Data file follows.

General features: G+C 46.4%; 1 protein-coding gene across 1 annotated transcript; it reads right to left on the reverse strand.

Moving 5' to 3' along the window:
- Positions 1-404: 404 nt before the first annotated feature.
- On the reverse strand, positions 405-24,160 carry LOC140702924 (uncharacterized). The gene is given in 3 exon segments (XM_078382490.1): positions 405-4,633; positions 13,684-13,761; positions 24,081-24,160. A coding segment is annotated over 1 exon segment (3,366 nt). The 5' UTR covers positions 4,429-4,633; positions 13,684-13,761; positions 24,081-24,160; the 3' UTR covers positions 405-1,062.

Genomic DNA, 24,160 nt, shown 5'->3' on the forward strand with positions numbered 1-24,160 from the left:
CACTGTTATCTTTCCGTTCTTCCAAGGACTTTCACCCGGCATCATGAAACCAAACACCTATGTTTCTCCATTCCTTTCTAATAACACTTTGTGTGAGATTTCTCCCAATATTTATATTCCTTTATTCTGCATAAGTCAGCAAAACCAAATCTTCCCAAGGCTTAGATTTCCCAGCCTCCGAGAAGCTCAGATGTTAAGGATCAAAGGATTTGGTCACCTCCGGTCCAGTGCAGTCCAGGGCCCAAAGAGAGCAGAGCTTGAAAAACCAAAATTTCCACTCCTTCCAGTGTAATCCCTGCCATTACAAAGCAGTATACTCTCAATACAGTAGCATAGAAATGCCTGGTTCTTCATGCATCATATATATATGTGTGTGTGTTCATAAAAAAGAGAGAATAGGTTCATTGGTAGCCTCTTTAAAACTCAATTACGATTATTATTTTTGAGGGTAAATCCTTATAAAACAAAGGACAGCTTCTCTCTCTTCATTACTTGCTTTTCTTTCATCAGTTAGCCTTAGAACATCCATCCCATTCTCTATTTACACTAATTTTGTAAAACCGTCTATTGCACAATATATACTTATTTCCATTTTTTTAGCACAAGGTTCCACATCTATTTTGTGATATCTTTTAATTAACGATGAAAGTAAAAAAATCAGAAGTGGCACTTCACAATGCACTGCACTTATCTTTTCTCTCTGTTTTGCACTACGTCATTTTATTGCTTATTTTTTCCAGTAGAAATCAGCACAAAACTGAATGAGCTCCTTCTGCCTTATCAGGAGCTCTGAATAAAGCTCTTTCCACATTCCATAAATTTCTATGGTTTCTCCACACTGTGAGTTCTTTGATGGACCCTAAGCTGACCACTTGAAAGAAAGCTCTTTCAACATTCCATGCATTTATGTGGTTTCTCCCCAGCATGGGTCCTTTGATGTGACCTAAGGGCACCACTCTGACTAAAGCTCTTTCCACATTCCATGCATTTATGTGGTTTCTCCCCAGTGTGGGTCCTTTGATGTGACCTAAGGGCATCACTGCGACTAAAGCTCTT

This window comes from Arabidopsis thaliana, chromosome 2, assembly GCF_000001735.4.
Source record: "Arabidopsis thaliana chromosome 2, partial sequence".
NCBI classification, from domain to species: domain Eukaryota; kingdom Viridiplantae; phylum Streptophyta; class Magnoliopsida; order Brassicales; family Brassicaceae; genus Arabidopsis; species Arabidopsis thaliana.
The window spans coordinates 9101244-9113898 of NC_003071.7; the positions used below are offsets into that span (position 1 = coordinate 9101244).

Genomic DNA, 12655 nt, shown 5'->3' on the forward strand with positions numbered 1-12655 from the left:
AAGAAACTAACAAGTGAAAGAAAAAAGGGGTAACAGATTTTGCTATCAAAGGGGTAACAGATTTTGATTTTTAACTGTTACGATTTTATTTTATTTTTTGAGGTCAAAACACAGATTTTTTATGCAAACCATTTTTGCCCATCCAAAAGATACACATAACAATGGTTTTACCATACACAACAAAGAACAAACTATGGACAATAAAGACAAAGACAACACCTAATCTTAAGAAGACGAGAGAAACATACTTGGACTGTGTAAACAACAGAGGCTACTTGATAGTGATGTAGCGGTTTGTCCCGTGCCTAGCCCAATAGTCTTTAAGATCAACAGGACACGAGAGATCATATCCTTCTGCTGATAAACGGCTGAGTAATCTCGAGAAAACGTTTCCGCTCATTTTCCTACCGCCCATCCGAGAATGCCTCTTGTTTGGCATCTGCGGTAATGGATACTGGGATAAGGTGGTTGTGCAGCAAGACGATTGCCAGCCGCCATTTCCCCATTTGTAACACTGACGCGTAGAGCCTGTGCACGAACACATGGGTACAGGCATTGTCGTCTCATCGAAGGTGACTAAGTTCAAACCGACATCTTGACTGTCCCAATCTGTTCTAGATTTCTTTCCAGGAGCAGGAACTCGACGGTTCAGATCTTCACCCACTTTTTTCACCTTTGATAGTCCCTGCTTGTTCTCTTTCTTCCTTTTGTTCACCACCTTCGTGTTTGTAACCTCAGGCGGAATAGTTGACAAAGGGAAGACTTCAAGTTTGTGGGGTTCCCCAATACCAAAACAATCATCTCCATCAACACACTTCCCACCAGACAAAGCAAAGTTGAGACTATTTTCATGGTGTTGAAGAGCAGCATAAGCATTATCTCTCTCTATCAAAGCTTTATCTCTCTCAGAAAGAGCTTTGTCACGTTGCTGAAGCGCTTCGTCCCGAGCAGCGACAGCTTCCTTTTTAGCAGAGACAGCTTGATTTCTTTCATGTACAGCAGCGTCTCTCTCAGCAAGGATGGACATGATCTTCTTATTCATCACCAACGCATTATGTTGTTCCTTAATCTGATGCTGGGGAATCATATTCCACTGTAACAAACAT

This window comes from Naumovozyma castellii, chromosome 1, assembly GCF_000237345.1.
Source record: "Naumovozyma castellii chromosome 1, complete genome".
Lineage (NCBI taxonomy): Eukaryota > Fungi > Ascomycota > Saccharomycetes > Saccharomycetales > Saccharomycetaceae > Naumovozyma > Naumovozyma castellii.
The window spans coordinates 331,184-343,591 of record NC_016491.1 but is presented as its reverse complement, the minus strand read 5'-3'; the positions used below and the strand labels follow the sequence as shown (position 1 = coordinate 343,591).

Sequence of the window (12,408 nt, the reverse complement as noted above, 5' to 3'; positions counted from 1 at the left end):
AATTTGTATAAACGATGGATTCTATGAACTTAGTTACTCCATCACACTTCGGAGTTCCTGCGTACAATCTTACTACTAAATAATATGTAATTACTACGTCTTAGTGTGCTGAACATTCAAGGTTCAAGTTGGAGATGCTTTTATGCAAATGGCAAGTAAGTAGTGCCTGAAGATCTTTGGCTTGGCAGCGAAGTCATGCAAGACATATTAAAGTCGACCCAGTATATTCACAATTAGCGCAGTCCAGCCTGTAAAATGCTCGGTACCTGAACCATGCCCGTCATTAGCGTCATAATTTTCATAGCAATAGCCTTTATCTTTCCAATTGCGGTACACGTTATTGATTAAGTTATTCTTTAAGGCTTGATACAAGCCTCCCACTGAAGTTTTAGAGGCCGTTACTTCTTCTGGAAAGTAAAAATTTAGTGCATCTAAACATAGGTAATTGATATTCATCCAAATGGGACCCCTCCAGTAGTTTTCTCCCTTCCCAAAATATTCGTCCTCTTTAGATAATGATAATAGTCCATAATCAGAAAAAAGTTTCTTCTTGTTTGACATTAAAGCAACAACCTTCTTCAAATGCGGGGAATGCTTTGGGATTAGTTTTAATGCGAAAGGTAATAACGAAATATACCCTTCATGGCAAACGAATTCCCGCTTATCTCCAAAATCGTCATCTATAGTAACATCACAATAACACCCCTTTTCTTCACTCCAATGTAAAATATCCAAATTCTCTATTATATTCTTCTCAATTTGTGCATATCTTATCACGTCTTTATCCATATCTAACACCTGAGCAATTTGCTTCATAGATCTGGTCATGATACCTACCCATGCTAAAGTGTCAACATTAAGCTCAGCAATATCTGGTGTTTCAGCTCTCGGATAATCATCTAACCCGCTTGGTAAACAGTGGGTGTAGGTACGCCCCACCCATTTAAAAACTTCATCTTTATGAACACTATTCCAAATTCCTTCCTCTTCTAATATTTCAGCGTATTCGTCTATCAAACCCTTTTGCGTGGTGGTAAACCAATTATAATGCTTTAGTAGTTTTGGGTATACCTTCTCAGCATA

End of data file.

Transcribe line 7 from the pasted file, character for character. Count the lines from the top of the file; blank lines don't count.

This window comes from Arabidopsis thaliana, chromosome 2, assembly GCF_000001735.4.